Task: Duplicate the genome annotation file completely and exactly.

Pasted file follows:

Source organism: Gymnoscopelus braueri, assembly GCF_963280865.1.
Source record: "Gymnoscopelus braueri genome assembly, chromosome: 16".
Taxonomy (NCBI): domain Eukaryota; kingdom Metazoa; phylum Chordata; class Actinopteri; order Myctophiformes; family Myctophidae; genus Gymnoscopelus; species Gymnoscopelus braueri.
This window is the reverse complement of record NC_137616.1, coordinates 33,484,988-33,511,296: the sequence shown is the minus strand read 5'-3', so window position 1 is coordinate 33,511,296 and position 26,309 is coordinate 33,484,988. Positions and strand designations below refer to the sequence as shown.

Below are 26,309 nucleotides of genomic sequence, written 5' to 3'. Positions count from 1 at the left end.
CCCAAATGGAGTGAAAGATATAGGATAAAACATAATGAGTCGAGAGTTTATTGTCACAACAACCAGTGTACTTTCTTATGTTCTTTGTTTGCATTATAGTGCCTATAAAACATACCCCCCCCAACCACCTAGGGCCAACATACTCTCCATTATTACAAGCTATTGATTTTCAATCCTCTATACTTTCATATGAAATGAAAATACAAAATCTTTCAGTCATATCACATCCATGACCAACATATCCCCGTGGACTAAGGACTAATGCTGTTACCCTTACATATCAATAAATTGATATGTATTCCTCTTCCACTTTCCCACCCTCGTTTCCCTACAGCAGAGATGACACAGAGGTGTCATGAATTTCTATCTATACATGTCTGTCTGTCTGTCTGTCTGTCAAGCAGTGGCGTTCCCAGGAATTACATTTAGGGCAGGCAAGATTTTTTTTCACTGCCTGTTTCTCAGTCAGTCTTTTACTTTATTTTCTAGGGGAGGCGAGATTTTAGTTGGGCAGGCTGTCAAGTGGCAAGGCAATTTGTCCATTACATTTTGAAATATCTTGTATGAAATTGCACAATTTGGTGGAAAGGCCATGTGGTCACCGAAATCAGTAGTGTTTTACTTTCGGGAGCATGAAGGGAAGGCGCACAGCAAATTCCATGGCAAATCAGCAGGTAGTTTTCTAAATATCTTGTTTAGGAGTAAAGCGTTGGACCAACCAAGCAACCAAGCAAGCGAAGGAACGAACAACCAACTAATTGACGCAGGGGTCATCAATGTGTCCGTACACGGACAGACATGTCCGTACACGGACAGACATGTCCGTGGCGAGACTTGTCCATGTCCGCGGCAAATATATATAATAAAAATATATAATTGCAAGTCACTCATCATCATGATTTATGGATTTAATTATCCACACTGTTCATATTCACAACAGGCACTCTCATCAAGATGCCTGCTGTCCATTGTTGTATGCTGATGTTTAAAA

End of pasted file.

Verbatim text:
Source organism: Gymnoscopelus braueri, assembly GCF_963280865.1.
Source record: "Gymnoscopelus braueri genome assembly, chromosome: 16".
Taxonomy (NCBI): domain Eukaryota; kingdom Metazoa; phylum Chordata; class Actinopteri; order Myctophiformes; family Myctophidae; genus Gymnoscopelus; species Gymnoscopelus braueri.
This window is the reverse complement of record NC_137616.1, coordinates 33,484,988-33,511,296: the sequence shown is the minus strand read 5'-3', so window position 1 is coordinate 33,511,296 and position 26,309 is coordinate 33,484,988. Positions and strand designations below refer to the sequence as shown.

Below are 26,309 nucleotides of genomic sequence, written 5' to 3'. Positions count from 1 at the left end.
CCCAAATGGAGTGAAAGATATAGGATAAAACATAATGAGTCGAGAGTTTATTGTCACAACAACCAGTGTACTTTCTTATGTTCTTTGTTTGCATTATAGTGCCTATAAAACATACCCCCCCCAACCACCTAGGGCCAACATACTCTCCATTATTACAAGCTATTGATTTTCAATCCTCTATACTTTCATATGAAATGAAAATACAAAATCTTTCAGTCATATCACATCCATGACCAACATATCCCCGTGGACTAAGGACTAATGCTGTTACCCTTACATATCAATAAATTGATATGTATTCCTCTTCCACTTTCCCACCCTCGTTTCCCTACAGCAGAGATGACACAGAGGTGTCATGAATTTCTATCTATACATGTCTGTCTGTCTGTCTGTCTGTCAAGCAGTGGCGTTCCCAGGAATTACATTTAGGGCAGGCAAGATTTTTTTTCACTGCCTGTTTCTCAGTCAGTCTTTTACTTTATTTTCTAGGGGAGGCGAGATTTTAGTTGGGCAGGCTGTCAAGTGGCAAGGCAATTTGTCCATTACATTTTGAAATATCTTGTATGAAATTGCACAATTTGGTGGAAAGGCCATGTGGTCACCGAAATCAGTAGTGTTTTACTTTCGGGAGCATGAAGGGAAGGCGCACAGCAAATTCCATGGCAAATCAGCAGGTAGTTTTCTAAATATCTTGTTTAGGAGTAAAGCGTTGGACCAACCAAGCAACCAAGCAAGCGAAGGAACGAACAACCAACTAATTGACGCAGGGGTCATCAATGTGTCCGTACACGGACAGACATGTCCGTACACGGACAGACATGTCCGTGGCGAGACTTGTCCATGTCCGCGGCAAATATATATAATAAAAATATATAATTGCAAGTCACTCATCATCATGATTTATGGATTTAATTATCCACACTGTTCATATTCACAACAGGCACTCTCATCAAGATGCCTGCTGTCCATTGTTGTATGCTGATGTTTAAAA